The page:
You can also embed newlines directly in your strings; that is, they can begin and end on different lines. This is nice for many reasons, but it also means that if you forget a trailing quote, the error will not be reported until Perl finds another line containing the quote character, which may be much further on in the script. Fortunately, this usually causes an immediate syntax error on the same line, and Perl is then smart enough to warn you that you might have a runaway string.

Note that a single-quoted string must be separated from a preceding word by a space, since a single quote is a valid (though deprecated) character in an identifier; see Chapter 5.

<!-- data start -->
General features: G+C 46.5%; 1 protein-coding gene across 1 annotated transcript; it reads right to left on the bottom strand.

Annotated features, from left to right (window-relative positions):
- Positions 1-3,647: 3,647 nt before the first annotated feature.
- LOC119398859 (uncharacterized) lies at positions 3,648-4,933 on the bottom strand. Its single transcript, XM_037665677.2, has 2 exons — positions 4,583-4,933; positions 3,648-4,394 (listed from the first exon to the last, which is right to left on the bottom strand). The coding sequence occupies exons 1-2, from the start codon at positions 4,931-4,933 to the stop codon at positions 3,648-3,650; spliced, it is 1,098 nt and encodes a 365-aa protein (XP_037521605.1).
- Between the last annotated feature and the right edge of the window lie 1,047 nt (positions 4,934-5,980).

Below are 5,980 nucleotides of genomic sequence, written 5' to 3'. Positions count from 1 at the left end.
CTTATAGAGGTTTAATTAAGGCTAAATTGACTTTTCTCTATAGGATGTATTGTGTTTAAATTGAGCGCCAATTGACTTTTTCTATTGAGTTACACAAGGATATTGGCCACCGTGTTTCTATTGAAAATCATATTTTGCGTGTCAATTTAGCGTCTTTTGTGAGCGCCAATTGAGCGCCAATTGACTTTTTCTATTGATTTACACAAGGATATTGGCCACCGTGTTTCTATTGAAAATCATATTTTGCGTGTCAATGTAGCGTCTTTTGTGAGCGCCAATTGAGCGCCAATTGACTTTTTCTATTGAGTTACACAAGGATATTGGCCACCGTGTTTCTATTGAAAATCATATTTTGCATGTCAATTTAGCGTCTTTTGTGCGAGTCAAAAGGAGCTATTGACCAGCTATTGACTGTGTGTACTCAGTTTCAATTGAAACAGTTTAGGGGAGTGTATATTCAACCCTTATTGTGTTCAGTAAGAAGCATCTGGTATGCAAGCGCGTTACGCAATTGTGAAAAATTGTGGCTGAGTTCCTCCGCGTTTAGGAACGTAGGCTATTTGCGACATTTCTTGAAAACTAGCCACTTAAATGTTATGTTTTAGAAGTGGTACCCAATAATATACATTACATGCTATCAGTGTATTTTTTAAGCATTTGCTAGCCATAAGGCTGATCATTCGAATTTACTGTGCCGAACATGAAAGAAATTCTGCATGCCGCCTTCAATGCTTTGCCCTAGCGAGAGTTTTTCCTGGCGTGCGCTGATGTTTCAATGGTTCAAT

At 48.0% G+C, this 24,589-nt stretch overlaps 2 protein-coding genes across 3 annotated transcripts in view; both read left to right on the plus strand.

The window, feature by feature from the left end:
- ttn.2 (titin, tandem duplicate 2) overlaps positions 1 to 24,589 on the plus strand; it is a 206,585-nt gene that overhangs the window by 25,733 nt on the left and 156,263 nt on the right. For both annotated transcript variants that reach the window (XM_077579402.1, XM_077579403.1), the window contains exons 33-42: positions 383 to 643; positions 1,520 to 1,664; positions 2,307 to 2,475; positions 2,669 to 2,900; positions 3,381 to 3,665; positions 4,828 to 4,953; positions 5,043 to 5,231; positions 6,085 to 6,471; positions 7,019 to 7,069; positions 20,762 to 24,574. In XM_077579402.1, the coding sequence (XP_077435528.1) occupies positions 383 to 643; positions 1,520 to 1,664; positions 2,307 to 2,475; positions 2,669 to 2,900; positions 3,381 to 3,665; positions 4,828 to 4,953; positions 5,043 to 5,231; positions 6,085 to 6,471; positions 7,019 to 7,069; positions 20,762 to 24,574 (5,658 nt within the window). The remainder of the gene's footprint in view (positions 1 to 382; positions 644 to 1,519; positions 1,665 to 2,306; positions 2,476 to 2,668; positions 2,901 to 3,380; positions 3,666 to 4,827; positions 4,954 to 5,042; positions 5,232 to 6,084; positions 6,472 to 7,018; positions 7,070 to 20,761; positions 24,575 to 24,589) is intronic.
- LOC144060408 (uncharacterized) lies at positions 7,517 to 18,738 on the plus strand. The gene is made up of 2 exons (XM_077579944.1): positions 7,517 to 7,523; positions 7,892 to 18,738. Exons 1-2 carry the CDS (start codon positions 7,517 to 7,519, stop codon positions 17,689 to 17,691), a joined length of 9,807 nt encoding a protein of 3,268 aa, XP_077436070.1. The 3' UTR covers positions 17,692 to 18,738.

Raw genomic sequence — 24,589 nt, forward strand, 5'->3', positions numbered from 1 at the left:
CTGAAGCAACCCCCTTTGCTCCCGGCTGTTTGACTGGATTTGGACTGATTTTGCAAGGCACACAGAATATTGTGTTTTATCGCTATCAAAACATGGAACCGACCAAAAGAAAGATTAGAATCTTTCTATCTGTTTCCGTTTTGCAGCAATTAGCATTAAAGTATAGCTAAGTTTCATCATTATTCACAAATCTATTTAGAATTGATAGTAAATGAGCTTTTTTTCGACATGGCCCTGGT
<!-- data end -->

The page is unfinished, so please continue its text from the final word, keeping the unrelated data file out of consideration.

With double-quoted strings, the usual C-style backslash rules apply for inserting characters such as newline, tab, and so on. You may also specify characters in octal and hexadecimal, or as control characters:

\rCarriage return
\tHorizontal tab
\fForm feed
\aAlert (bell)
\eESC character
\033ESC in octal
\x7fDEL in hexadecimal

In addition, there are escape sequences to modify the case of subsequent characters, as with the substitution operator in the vi editor:

\uForce next character to uppercase.
\lForce next character to lowercase.
\UForce all following characters to uppercase.
\LForce all following characters to lowercase.

Backslash all following non-alphanumeric characters.


End \U, \L, or \Q.